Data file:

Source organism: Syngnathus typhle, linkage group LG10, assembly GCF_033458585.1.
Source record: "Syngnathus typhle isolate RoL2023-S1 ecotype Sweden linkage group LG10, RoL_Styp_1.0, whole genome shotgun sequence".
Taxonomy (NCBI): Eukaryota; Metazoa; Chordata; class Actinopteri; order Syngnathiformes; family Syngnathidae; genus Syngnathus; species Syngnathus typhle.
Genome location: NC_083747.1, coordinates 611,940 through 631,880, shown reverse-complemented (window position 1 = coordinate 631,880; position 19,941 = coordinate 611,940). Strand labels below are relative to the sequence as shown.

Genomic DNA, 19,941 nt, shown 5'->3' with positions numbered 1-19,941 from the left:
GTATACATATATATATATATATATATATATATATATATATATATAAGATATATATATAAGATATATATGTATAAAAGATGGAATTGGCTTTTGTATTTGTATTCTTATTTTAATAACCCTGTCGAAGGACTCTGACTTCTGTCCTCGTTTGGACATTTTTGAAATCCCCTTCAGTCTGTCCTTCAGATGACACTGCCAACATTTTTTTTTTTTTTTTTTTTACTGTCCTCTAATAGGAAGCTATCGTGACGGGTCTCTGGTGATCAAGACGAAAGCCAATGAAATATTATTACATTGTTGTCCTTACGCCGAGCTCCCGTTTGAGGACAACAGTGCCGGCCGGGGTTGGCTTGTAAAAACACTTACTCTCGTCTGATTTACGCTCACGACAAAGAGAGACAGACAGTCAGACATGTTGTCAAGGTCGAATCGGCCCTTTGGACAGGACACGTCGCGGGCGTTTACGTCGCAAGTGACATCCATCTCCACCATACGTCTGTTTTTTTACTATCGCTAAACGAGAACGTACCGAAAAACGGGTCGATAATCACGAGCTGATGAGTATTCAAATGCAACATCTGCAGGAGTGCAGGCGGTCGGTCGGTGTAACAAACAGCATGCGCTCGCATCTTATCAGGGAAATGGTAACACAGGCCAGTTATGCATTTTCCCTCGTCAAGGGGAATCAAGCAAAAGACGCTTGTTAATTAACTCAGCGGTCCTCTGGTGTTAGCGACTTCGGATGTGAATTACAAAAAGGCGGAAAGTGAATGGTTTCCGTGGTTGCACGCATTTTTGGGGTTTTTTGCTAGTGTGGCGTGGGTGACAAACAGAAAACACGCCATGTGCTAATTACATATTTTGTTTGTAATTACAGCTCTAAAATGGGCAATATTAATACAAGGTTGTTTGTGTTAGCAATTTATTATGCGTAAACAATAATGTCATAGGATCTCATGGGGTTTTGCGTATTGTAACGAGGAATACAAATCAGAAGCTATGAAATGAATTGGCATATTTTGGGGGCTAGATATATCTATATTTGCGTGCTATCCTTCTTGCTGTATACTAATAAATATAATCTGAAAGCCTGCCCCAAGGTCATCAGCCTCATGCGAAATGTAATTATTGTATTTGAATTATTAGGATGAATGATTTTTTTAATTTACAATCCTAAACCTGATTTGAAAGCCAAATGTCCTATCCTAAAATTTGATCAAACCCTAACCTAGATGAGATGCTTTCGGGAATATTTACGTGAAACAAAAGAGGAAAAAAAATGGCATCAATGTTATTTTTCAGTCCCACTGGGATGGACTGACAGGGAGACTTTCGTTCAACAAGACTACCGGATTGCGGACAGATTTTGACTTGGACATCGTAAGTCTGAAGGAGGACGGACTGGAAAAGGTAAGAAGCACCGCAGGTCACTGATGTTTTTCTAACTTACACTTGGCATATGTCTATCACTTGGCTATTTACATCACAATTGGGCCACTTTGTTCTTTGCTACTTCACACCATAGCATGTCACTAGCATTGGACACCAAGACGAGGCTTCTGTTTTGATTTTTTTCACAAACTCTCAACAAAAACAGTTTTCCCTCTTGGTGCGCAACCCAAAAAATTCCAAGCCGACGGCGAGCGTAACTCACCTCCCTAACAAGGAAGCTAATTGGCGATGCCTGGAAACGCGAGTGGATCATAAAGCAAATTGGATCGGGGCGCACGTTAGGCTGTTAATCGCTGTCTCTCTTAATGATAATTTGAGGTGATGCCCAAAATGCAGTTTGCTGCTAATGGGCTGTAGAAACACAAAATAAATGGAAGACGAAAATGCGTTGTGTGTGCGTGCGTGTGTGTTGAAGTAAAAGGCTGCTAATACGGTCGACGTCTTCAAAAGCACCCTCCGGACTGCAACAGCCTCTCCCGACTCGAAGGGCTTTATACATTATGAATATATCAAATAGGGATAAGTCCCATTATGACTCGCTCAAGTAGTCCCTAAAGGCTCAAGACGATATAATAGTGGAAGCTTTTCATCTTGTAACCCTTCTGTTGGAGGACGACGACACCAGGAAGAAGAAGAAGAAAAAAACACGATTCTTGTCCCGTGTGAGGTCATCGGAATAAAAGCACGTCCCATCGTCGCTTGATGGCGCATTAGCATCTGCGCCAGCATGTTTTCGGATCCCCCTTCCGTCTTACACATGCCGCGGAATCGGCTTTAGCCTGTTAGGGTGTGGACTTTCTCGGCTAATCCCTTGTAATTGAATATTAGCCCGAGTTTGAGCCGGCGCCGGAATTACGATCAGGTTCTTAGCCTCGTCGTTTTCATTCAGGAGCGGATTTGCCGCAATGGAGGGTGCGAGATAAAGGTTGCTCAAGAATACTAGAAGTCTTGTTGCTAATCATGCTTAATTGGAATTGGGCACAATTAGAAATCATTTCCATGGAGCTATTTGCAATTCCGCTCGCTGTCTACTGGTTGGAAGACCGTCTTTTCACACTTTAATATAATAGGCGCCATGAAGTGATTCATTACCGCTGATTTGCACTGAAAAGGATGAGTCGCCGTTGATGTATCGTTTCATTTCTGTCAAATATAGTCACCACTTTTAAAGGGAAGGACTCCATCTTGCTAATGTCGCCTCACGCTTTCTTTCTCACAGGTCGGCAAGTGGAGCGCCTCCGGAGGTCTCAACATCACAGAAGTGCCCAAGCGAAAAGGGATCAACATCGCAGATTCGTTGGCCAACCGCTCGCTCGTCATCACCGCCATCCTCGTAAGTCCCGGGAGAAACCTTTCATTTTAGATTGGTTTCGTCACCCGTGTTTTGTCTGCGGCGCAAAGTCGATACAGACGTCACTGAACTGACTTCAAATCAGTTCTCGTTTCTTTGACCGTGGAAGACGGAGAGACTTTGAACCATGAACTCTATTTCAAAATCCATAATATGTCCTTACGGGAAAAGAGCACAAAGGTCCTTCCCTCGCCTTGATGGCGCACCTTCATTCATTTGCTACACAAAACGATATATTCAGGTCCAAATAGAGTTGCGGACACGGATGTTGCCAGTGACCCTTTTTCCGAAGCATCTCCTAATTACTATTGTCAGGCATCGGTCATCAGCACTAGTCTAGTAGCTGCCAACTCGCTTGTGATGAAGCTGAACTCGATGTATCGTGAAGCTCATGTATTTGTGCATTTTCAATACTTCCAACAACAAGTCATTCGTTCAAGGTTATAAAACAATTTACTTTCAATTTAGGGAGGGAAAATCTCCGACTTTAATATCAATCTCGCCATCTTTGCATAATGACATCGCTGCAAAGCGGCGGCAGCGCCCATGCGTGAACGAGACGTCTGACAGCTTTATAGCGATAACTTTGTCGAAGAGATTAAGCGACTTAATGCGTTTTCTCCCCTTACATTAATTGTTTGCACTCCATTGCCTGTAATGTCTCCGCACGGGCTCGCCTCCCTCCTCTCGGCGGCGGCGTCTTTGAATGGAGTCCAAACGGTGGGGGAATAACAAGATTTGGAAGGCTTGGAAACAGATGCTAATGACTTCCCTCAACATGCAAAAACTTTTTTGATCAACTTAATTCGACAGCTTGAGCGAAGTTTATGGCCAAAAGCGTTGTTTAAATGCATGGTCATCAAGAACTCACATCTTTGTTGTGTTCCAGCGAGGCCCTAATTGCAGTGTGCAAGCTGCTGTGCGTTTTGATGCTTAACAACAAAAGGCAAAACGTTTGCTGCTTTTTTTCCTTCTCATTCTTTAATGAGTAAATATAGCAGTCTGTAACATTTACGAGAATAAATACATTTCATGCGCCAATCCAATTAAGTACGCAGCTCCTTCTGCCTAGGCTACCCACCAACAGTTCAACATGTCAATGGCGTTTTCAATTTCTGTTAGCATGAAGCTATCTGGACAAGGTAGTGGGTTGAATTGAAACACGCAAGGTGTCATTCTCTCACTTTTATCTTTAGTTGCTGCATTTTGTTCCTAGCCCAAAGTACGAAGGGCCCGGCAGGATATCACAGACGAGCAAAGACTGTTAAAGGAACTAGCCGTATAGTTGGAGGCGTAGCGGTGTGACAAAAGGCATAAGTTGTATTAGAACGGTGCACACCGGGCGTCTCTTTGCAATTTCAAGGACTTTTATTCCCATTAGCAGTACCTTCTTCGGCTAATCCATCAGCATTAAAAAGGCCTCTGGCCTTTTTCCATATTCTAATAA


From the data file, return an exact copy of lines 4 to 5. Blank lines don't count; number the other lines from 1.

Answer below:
Genome location: NC_083747.1, coordinates 611,940 through 631,880, shown reverse-complemented (window position 1 = coordinate 631,880; position 19,941 = coordinate 611,940). Strand labels below are relative to the sequence as shown.

Genomic DNA, 19,941 nt, shown 5'->3' with positions numbered 1-19,941 from the left: